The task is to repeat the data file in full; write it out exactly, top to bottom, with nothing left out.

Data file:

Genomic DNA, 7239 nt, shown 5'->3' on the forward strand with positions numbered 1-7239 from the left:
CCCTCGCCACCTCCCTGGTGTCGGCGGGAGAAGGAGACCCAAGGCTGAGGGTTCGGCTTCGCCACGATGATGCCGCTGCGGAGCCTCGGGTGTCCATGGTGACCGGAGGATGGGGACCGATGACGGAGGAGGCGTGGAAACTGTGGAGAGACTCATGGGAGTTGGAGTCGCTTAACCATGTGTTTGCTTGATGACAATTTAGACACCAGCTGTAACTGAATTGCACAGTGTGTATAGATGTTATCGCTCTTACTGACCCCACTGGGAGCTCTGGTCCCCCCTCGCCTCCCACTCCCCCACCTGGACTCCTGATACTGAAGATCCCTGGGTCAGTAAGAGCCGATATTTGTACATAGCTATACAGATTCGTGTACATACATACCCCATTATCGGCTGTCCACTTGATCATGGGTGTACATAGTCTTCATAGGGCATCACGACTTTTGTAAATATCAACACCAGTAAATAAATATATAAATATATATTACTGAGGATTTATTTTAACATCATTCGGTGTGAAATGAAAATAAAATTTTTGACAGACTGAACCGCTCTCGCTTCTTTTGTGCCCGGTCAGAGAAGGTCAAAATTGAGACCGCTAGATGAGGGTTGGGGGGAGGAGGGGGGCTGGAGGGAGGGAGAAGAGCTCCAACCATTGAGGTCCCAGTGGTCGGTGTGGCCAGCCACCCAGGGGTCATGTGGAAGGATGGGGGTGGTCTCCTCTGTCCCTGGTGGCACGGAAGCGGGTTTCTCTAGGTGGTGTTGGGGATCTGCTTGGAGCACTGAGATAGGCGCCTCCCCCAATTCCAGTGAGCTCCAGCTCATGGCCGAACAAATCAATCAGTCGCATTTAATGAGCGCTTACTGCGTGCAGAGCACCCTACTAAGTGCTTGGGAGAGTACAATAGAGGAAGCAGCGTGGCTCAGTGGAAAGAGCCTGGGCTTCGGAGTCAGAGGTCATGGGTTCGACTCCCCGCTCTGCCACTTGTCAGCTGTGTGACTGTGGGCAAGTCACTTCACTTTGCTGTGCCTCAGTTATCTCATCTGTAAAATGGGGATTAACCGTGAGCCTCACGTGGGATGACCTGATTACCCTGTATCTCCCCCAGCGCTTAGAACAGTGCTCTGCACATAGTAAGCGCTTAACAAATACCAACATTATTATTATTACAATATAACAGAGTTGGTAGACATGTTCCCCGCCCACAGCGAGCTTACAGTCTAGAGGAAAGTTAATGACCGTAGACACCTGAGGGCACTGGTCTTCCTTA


Genomic DNA, 7239 nt, shown 5'->3' on the forward strand with positions numbered 1-7239 from the left:
CCCTCGCCACCTCCCTGGTGTCGGCGGGAGAAGGAGACCCAAGGCTGAGGGTTCGGCTTCGCCACGATGATGCCGCTGCGGAGCCTCGGGTGTCCATGGTGACCGGAGGATGGGGACCGATGACGGAGGAGGCGTGGAAACTGTGGAGAGACTCATGGGAGTTGGAGTCGCTTAACCATGTGTTTGCTTGATGACAATTTAGACACCAGCTGTAACTGAATTGCACAGTGTGTATAGATGTTATCGCTCTTACTGACCCCACTGGGAGCTCTGGTCCCCCCTCGCCTCCCACTCCCCCACCTGGACTCCTGATACTGAAGATCCCTGGGTCAGTAAGAGCCGATATTTGTACATAGCTATACAGATTCGTGTACATACATACCCCATTATCGGCTGTCCACTTGATCATGGGTGTACATAGTCTTCATAGGGCATCACGACTTTTGTAAATATCAACACCAGTAAATAAATATATAAATATATATTACTGAGGATTTATTTTAACATCATTCGGTGTGAAATGAAAATAAAATTTTTGACAGACTGAACCGCTCTCGCTTCTTTTGTGCCCGGTCAGAGAAGGTCAAAATTGAGACCGCTAGATGAGGGTTGGGGGGAGGAGGGGGGCTGGAGGGAGGGAGAAGAGCTCCAACCATTGAGGTCCCAGTGGTCGGTGTGGCCAGCCACCCAGGGGTCATGTGGAAGGATGGGGGTGGTCTCCTCTGTCCCTGGTGGCACGGAAGCGGGTTTCTCTAGGTGGTGTTGGGGATCTGCTTGGAGCACTGAGATAGGCGCCTCCCCCAATTCCAGTGAGCTCCAGCTCATGGCCGAACAAATCAATCAGTCGCATTTAATGAGCGCTTACTGCGTGCAGAGCACCCTACTAAGTGCTTGGGAGAGTACAATAGAGGAAGCAGCGTGGCTCAGTGGAAAGAGCCTGGGCTTCGGAGTCAGAGGTCATGGGTTCGACTCCCCGCTCTGCCACTTGTCAGCTGTGTGACTGTGGGCAAGTCACTTCACTTTGCTGTGCCTCAGTTATCTCATCTGTAAAATGGGGATTAACCGTGAGCCTCACGTGGGATGACCTGATTACCCTGTATCTCCCCCAGCGCTTAGAACAGTGCTCTGCACATAGTAAGCGCTTAACAAATACCAACATTATTATTATTACAATATAACAGAGTTGGTAGACATGTTCCCCGCCCACAGCGAGCTTACAGTCTAGAGGAAAGTTAATGACCGTAGACACCTGAGGGCACTGGTCTTCCTTA